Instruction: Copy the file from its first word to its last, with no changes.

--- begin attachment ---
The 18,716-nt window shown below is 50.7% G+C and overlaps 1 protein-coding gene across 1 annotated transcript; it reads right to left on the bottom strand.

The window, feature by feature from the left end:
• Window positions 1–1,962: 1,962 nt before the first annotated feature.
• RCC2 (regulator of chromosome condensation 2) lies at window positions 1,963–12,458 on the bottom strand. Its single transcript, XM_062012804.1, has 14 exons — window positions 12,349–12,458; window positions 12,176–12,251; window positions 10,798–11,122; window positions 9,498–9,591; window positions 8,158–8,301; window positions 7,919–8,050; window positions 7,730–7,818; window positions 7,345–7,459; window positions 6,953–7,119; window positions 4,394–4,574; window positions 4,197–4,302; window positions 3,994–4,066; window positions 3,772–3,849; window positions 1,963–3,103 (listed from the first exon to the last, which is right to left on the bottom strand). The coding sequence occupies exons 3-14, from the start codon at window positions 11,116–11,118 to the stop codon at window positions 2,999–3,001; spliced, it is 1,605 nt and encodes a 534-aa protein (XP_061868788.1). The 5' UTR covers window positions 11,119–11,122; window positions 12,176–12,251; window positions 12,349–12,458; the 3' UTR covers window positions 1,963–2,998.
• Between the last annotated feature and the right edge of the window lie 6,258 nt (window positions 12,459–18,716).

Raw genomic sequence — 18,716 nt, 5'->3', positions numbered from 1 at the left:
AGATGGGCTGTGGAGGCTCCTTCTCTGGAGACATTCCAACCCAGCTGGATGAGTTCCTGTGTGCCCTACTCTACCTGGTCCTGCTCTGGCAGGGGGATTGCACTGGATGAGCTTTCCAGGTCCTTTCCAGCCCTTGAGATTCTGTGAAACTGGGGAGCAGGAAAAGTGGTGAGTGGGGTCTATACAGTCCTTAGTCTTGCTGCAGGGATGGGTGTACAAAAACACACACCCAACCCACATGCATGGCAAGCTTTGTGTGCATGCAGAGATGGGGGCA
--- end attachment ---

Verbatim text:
The 18,716-nt window shown below is 50.7% G+C and overlaps 1 protein-coding gene across 1 annotated transcript; it reads right to left on the bottom strand.

The window, feature by feature from the left end:
• Window positions 1–1,962: 1,962 nt before the first annotated feature.
• RCC2 (regulator of chromosome condensation 2) lies at window positions 1,963–12,458 on the bottom strand. Its single transcript, XM_062012804.1, has 14 exons — window positions 12,349–12,458; window positions 12,176–12,251; window positions 10,798–11,122; window positions 9,498–9,591; window positions 8,158–8,301; window positions 7,919–8,050; window positions 7,730–7,818; window positions 7,345–7,459; window positions 6,953–7,119; window positions 4,394–4,574; window positions 4,197–4,302; window positions 3,994–4,066; window positions 3,772–3,849; window positions 1,963–3,103 (listed from the first exon to the last, which is right to left on the bottom strand). The coding sequence occupies exons 3-14, from the start codon at window positions 11,116–11,118 to the stop codon at window positions 2,999–3,001; spliced, it is 1,605 nt and encodes a 534-aa protein (XP_061868788.1). The 5' UTR covers window positions 11,119–11,122; window positions 12,176–12,251; window positions 12,349–12,458; the 3' UTR covers window positions 1,963–2,998.
• Between the last annotated feature and the right edge of the window lie 6,258 nt (window positions 12,459–18,716).

Raw genomic sequence — 18,716 nt, 5'->3', positions numbered from 1 at the left:
AGATGGGCTGTGGAGGCTCCTTCTCTGGAGACATTCCAACCCAGCTGGATGAGTTCCTGTGTGCCCTACTCTACCTGGTCCTGCTCTGGCAGGGGGATTGCACTGGATGAGCTTTCCAGGTCCTTTCCAGCCCTTGAGATTCTGTGAAACTGGGGAGCAGGAAAAGTGGTGAGTGGGGTCTATACAGTCCTTAGTCTTGCTGCAGGGATGGGTGTACAAAAACACACACCCAACCCACATGCATGGCAAGCTTTGTGTGCATGCAGAGATGGGGGCA